Video game character design is frequently questionable, but some designers don't like being questioned. Penny Arcade imagines equal opportunity questionability, while their reporter Ben Kuchera examines the broader issue.
It would appear that Chris Onstad's critically acclaimed webcomic, Achewood, has returned from a hiatus which most assumed would be more or less permanent.
David Malki!, of the "illustrated jocularity" Wondermark, has released Wondermark Kinetic. It's a series of ad-libbed, paper-puppeteered videos in an approximation of his usual, surreal style. (If you're unfamiliar with what that style is, he conveniently keeps a list of his own favorite strips.) I particularly like how a story slowly emerges from the rough start of this one. [more inside]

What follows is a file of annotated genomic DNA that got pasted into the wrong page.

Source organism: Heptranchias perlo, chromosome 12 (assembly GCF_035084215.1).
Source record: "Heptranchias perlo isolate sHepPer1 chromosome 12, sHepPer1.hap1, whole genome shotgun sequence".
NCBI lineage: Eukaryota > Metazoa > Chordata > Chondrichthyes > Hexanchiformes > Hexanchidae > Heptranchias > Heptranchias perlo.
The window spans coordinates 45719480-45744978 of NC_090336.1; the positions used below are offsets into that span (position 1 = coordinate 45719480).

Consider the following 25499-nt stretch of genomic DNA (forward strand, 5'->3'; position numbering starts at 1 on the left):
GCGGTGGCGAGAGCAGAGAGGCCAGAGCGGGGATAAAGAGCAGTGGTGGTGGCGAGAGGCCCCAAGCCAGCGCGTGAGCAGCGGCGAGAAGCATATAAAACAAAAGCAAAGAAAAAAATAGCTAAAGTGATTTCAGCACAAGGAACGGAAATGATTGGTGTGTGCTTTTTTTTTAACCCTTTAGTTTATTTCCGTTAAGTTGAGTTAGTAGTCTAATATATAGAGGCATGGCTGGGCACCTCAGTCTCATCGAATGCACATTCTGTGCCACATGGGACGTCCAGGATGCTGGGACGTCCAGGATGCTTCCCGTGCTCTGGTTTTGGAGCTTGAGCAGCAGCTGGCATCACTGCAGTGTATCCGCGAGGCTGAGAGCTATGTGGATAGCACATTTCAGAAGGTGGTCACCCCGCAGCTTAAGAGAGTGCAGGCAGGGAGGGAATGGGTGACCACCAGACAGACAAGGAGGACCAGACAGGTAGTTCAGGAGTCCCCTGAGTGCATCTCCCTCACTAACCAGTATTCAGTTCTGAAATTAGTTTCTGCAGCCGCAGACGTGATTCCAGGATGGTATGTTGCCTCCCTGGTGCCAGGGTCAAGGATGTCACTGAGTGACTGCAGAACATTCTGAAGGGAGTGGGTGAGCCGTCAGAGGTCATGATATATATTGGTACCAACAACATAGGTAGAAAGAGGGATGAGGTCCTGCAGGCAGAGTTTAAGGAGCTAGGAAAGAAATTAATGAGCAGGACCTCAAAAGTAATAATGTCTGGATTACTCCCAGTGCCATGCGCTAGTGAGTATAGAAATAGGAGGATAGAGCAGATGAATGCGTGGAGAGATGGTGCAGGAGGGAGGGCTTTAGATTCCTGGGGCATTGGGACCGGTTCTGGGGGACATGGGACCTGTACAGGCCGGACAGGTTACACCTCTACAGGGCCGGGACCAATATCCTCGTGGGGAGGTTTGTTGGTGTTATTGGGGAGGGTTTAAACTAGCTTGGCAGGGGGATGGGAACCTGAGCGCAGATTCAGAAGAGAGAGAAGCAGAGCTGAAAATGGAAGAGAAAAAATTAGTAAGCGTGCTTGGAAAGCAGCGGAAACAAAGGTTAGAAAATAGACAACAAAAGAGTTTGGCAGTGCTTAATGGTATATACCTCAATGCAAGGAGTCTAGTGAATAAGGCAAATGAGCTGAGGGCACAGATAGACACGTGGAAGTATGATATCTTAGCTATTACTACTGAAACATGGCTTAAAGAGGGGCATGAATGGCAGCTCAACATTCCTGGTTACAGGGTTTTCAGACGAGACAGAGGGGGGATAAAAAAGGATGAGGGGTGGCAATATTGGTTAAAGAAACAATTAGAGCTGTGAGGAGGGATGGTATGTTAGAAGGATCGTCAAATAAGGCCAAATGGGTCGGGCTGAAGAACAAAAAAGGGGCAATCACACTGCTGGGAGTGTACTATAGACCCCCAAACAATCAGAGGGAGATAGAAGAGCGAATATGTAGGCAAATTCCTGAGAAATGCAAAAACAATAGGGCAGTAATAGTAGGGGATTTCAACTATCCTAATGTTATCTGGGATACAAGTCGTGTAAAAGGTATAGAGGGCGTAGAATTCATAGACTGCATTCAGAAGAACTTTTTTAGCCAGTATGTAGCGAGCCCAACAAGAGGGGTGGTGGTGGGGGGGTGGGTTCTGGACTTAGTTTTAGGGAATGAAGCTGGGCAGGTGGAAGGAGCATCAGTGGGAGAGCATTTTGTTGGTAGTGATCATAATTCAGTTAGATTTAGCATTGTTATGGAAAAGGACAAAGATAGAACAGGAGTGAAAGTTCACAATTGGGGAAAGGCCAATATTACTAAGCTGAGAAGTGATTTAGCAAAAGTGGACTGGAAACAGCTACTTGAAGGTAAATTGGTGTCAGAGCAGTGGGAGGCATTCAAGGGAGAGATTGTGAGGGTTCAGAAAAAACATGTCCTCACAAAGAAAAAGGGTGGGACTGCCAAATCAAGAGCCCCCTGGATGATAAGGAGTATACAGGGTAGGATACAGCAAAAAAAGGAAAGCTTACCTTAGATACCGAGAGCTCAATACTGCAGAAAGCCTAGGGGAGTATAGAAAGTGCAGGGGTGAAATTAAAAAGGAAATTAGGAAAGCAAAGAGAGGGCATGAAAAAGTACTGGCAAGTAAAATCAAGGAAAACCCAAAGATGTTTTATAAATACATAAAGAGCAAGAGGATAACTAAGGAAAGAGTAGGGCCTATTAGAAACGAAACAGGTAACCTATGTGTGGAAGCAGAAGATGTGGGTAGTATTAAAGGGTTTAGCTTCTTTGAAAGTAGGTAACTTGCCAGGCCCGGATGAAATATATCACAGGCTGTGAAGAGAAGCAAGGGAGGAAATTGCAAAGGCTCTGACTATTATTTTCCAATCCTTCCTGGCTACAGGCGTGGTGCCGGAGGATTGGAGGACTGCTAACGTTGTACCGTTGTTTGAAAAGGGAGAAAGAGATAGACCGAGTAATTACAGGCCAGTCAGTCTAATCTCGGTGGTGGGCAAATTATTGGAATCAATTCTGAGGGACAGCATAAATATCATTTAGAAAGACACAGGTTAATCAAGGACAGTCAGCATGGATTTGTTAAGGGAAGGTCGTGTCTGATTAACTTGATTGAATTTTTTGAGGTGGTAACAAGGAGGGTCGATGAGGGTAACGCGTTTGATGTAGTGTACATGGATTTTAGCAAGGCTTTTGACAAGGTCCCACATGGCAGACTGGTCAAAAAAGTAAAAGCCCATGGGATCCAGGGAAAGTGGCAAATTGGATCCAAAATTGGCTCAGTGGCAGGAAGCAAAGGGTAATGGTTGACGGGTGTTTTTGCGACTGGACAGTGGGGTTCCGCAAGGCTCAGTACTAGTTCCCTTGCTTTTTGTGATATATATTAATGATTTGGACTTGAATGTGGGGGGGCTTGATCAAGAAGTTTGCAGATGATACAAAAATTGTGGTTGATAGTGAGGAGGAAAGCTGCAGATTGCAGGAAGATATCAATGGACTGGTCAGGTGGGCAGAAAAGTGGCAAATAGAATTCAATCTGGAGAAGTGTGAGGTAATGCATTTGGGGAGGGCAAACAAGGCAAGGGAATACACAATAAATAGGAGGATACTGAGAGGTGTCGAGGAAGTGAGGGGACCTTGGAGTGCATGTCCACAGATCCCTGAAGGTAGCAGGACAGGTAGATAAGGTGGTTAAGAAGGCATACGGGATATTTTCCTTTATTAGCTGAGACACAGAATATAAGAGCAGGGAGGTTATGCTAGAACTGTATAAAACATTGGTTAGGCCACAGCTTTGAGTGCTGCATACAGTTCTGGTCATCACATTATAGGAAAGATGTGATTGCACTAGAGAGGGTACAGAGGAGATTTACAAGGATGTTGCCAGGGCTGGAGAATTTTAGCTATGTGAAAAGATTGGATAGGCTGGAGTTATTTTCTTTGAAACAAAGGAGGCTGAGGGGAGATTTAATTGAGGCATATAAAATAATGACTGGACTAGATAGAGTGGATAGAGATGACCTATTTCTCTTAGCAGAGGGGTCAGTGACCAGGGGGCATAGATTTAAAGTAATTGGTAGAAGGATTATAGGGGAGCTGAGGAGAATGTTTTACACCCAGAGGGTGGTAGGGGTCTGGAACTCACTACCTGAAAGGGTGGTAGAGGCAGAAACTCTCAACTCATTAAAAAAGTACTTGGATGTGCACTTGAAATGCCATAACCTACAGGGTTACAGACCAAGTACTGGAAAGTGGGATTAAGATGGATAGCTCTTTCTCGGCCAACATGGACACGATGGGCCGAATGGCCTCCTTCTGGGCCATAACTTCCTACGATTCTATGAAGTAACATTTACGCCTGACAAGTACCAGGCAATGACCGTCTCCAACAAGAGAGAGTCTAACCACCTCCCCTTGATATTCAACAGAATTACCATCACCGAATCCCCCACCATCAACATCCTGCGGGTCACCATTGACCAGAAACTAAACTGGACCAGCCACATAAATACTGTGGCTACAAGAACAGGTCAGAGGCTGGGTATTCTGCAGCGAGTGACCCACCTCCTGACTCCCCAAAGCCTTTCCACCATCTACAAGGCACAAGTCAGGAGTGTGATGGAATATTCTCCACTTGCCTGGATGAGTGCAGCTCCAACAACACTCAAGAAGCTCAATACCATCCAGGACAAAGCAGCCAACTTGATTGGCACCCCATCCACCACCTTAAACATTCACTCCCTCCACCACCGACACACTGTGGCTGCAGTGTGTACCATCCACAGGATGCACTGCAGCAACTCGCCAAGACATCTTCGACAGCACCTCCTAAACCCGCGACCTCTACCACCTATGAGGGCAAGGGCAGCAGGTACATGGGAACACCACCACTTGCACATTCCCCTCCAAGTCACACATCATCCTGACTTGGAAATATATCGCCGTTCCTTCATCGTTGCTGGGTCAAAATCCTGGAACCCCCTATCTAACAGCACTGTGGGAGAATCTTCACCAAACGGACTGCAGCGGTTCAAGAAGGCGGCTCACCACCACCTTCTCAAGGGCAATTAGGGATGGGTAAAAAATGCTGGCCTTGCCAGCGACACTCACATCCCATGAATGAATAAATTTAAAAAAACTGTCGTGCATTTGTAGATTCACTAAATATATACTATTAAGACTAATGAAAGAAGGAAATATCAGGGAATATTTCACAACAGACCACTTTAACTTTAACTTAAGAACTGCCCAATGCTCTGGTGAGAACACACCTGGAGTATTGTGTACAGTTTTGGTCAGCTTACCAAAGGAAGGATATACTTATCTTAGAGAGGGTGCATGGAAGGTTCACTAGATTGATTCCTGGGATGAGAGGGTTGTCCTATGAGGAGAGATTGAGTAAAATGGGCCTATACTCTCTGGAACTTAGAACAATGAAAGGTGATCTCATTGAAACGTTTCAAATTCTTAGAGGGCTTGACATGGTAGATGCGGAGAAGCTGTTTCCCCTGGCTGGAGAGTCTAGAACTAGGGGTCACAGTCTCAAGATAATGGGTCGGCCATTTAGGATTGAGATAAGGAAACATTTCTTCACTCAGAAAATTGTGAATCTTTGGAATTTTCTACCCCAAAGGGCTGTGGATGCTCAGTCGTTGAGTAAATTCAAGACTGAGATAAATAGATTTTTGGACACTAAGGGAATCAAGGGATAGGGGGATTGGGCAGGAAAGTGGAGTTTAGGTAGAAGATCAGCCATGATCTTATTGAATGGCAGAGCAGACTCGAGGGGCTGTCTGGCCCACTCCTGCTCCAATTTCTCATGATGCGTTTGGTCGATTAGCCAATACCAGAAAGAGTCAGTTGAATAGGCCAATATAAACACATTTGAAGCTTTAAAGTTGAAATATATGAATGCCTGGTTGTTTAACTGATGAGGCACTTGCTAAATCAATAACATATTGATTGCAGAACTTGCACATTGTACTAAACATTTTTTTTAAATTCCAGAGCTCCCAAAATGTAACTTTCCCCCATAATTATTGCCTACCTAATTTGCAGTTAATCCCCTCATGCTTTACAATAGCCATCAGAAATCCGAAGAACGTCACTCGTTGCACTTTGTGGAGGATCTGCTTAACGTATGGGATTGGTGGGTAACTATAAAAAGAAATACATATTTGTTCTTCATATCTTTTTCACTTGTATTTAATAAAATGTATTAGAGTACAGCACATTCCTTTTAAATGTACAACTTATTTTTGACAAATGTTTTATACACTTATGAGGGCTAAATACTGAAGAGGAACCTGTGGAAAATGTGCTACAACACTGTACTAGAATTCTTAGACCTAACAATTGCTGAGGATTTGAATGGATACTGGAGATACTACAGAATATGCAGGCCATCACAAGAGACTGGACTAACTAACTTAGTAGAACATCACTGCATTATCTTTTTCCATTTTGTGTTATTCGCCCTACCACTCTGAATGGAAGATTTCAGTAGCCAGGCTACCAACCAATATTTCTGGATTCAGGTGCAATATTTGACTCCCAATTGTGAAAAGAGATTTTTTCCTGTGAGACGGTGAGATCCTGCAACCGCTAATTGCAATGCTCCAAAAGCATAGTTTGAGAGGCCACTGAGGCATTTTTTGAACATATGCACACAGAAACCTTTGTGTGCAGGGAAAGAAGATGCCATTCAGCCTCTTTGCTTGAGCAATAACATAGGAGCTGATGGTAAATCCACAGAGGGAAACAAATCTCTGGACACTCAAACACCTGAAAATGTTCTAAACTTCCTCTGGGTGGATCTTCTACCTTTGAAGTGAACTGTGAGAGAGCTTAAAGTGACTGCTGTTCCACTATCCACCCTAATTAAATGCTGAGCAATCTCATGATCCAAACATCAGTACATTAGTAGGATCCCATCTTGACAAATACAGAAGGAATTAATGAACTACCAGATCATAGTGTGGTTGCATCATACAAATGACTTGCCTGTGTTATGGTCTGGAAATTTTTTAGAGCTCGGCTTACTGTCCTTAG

Scott Kurtz draws and writes one of the Internet's oldest webcomics, PvP. He launched it in 1998 and, since then, has won two Eisner Awards and a Harvey Award for his work. Scott has been a trendsetter for webcomics before, infamously (and frequently controversially) brash in defense of its business model, especially in the face of criticism from old media. Today, he announced that he will be selling product placement in his strips, starting with an arc focused on Magic: The Gathering. This is a webcomics first. Will it prove a boon to the financial success of artists, or a burden on the freedoms they've won? Or will it catch on at all beyond PvP?